‘ It may well be that certain items, not thus privileged or amounting to ‘ work products' on the face of plaintiffs' identifying reference to them in his affidavit, may nevertheless contain matter not subject to production. For example, communications to and from one defendant's counsel to a co-defendant's counsel * * * may contain matter privileged or amounting to ‘ work product’ because they reflect communications from client to attorney * * * or from attorney to client * * * or work product of an attorney for his client * * *.'
Likewise, in Smith v. Bentley, D.C.S.D.N.Y. 1949, 9 F.R.D. 489, 490-491, Judge Hulbert expressed his reluctance ‘ to require counsel for one defendant to testify concerning conferences with counsel for other defendants. Such a requirement might well prejudice defendants in the presentation of their case.’ It would seem the court agreed, albeit impliedly, that no attorney-client relationship existed between the attorneys for the defendants. Nevertheless, it sustained the defendants' objections to the above line of questioning in a pretrial examination, apparently doing so on the ground of a ‘ work product’ immunity.
‘ Although the situation in Hickman v. Taylor * * * was not precisely akin to the instant one, the Court believes that the reasoning of the Supreme Court supports the conclusion reached on this question.’ 9 F.R.D. at page 491.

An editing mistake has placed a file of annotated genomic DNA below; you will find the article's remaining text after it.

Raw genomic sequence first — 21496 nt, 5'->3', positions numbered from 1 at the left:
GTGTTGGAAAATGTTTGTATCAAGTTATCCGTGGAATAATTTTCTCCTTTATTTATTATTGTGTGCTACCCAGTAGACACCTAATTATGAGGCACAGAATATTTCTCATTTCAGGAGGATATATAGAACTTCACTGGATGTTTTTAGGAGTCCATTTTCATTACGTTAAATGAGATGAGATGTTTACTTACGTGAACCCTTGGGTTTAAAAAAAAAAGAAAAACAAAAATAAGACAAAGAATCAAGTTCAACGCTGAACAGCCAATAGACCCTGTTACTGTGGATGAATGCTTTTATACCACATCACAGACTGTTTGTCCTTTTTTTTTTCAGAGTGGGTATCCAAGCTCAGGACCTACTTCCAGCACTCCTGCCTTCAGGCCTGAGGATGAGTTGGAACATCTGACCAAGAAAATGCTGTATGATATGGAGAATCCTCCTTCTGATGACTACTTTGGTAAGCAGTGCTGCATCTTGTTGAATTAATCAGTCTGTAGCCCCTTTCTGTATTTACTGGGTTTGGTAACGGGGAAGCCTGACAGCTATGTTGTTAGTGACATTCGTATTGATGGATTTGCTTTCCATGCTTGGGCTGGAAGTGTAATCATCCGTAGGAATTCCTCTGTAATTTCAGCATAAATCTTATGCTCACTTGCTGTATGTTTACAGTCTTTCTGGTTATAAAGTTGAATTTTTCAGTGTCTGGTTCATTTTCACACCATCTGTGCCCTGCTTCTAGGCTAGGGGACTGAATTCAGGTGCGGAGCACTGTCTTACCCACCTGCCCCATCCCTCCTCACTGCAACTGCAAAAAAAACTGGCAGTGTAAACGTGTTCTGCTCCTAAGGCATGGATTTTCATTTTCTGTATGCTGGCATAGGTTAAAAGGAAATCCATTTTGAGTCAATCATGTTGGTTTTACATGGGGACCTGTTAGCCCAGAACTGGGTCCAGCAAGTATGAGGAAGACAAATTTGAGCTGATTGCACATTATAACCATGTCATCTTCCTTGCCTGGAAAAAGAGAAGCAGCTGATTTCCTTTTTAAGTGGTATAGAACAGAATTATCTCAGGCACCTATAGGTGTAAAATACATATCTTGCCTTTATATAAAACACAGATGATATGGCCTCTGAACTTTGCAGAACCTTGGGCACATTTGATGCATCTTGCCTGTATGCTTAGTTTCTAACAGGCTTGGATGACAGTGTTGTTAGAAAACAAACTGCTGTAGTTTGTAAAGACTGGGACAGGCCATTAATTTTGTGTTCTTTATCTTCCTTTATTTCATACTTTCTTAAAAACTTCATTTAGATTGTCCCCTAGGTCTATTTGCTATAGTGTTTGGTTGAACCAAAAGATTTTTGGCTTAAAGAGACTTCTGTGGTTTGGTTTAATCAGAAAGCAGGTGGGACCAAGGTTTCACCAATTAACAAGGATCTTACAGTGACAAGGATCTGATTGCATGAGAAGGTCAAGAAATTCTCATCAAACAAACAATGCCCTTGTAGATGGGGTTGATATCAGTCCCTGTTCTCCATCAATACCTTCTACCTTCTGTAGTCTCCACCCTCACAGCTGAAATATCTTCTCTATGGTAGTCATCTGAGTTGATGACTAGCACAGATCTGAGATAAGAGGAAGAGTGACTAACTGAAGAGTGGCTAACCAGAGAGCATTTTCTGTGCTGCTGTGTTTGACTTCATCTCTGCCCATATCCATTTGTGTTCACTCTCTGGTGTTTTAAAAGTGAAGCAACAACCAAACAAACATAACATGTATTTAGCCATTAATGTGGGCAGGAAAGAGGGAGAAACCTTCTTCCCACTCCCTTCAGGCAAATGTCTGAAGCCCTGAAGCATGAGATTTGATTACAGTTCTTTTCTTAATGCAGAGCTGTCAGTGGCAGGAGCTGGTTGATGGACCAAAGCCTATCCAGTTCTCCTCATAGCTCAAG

In Vilastor-Kent Theatre Corp. v. Brandt, D.C.S.D.N.Y. 1956, 19 F.R.D. 522, Judge Leibell extended the immunity of the ‘ work product’ rule to the interchange of a confidential legal memorandum between attorneys of potential co-parties in anticipation of prospective litigation. See also 25 Geo.Wash.L.Rev. 371 (1957).
Transmirra's action against Sylvania was filed some four months prior to its present action against Monsanto. Sylvania is not a party to the instant action nor has it been named as a co-conspirator. Monsanto, on the other hand, was not a party to the former action against Sylvania nor was it named as a co-conspirator therein. Both actions, however, as previously mentioned, concern an alleged conspiratorial infringement of plaintiff's patent No. 2,820.918. The Sylvania action was subsequently discontinued little over a month prior to the action against Monsanto. Interrogatories 22 and 28 now seek to probe the details of the assistance, if any, rendered by Monsanto with regard to Sylvania's legal defense strategy against Transmirra's charges.